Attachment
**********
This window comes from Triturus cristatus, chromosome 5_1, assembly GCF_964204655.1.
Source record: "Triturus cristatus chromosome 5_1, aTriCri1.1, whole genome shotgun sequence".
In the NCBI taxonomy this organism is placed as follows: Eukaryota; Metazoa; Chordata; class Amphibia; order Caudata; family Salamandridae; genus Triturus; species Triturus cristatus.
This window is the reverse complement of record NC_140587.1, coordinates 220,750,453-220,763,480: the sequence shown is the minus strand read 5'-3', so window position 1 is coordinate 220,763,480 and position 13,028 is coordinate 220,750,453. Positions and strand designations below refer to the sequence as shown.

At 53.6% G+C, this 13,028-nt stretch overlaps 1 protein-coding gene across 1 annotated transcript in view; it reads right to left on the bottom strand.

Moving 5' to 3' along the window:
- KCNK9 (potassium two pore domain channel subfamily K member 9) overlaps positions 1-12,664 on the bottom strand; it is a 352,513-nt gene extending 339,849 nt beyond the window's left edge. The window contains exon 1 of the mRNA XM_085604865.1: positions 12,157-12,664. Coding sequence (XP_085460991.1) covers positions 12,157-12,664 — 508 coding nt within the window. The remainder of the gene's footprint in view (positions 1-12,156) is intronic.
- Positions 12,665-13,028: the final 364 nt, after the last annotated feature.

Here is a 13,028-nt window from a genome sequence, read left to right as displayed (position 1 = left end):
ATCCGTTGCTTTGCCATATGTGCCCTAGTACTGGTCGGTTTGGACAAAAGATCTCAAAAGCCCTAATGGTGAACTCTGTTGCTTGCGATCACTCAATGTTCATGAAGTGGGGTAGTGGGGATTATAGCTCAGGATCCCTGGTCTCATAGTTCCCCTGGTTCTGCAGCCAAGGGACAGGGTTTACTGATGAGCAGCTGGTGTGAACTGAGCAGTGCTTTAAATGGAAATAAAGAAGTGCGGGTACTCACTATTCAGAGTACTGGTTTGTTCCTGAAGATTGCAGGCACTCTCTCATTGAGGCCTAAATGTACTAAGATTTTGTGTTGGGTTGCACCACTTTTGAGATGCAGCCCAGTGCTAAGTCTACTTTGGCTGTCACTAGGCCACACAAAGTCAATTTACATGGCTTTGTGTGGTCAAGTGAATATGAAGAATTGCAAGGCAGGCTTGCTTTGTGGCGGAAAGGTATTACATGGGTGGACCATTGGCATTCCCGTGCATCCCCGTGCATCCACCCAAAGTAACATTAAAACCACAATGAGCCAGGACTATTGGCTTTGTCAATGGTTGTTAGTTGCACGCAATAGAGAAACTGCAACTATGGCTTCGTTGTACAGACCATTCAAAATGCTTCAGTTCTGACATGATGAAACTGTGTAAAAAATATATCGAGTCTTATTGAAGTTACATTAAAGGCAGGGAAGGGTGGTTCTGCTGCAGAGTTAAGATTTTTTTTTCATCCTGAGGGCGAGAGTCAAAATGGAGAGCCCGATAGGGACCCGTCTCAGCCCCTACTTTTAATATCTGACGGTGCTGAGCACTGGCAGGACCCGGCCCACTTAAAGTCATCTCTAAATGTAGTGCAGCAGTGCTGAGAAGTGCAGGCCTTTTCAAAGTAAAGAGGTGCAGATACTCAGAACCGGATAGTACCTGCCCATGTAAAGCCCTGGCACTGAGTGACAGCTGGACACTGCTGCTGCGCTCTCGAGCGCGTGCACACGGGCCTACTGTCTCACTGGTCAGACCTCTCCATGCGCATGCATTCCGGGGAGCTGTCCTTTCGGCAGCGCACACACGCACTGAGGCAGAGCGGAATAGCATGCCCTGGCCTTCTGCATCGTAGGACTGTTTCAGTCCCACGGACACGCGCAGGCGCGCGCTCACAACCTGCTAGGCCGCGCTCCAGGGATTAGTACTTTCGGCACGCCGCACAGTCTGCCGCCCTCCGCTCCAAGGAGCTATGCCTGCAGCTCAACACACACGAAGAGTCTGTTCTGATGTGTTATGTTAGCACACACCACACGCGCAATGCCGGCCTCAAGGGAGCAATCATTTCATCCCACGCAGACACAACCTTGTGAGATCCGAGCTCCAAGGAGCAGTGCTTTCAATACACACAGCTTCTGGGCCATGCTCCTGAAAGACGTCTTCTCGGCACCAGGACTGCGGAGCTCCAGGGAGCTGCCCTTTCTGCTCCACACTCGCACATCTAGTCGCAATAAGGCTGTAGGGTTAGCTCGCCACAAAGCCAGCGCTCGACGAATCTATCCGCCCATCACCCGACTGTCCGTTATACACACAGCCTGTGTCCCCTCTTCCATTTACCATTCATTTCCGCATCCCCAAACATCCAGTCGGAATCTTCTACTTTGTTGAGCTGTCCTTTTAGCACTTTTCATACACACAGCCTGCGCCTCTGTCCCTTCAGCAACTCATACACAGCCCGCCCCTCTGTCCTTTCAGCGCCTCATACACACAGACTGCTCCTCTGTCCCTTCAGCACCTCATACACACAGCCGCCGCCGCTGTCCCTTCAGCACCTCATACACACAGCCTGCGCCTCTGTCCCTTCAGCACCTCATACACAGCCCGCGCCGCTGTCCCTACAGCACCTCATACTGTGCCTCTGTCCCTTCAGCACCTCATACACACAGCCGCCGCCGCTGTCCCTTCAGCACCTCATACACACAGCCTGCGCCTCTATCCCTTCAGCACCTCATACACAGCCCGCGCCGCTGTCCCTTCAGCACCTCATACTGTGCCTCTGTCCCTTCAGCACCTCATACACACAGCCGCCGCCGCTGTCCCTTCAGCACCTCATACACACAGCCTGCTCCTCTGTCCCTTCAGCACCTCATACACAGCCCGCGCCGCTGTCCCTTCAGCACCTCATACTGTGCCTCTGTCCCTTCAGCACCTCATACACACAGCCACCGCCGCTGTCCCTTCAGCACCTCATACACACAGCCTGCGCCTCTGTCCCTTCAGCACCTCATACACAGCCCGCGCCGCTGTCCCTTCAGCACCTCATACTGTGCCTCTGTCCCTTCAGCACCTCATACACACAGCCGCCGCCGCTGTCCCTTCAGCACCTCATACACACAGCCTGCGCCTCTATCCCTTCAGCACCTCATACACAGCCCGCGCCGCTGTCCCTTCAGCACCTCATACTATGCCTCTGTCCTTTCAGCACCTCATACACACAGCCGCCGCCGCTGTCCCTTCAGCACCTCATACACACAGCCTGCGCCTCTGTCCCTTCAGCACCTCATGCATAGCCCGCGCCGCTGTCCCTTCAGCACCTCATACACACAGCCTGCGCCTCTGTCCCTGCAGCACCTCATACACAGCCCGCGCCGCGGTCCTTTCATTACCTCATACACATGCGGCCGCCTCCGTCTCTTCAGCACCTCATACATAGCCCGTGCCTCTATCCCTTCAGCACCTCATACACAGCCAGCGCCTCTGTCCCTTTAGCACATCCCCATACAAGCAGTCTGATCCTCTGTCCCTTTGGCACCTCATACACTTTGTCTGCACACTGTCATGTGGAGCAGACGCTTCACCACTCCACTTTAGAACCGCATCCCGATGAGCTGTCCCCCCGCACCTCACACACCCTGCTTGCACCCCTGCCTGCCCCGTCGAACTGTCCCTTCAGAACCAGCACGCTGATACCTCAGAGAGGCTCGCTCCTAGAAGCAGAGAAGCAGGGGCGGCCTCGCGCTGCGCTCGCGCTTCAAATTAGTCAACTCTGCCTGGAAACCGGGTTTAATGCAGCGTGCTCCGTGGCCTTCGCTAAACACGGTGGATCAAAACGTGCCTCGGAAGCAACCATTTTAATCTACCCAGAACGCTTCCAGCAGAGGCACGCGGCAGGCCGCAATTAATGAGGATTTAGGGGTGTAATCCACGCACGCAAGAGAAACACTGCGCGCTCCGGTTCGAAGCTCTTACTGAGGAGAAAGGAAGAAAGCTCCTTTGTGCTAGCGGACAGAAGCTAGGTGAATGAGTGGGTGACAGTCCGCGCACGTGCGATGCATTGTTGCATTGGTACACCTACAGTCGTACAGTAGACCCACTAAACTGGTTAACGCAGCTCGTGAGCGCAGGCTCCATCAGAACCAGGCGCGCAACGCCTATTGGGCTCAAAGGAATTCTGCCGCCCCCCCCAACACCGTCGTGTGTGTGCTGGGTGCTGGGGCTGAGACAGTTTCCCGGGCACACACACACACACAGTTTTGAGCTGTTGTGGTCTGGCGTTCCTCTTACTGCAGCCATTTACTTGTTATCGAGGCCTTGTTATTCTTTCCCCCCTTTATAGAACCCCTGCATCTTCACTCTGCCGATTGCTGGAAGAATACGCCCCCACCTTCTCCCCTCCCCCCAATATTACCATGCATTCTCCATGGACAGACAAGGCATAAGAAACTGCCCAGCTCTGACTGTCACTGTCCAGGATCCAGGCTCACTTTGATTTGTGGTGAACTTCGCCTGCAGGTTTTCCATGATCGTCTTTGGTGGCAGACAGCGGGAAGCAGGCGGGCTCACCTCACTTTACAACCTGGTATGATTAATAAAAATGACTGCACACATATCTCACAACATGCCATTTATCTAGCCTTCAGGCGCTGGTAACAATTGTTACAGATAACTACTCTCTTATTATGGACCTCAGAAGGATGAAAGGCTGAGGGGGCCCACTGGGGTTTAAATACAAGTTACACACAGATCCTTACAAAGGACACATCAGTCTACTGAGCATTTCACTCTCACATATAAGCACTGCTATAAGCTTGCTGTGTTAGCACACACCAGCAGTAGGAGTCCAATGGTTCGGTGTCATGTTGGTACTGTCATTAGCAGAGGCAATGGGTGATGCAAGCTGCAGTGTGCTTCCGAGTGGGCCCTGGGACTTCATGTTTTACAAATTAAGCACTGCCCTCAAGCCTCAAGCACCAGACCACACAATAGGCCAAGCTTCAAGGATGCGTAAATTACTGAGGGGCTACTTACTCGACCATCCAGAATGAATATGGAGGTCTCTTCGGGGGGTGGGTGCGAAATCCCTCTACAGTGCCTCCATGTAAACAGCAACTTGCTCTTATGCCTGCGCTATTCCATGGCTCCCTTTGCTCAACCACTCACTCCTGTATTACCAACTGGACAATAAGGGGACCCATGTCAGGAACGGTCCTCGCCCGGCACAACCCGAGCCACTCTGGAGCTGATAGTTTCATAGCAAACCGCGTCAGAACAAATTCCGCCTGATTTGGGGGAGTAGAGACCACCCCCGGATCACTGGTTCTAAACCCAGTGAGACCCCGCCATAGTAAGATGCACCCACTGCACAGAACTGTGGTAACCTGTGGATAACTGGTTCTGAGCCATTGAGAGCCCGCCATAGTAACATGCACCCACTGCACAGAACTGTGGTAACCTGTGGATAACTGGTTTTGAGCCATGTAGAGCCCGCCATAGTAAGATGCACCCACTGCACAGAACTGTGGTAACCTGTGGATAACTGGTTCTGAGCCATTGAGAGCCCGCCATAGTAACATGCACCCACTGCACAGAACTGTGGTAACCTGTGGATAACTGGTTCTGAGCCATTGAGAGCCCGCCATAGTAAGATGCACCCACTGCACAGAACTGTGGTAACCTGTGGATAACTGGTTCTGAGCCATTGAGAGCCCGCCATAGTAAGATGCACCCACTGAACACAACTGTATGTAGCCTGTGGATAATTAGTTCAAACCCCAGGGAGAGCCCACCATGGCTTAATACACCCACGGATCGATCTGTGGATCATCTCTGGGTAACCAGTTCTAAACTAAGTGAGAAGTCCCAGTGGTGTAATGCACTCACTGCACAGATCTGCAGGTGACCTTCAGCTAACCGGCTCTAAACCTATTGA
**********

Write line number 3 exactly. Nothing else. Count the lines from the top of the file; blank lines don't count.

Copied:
In the NCBI taxonomy this organism is placed as follows: Eukaryota; Metazoa; Chordata; class Amphibia; order Caudata; family Salamandridae; genus Triturus; species Triturus cristatus.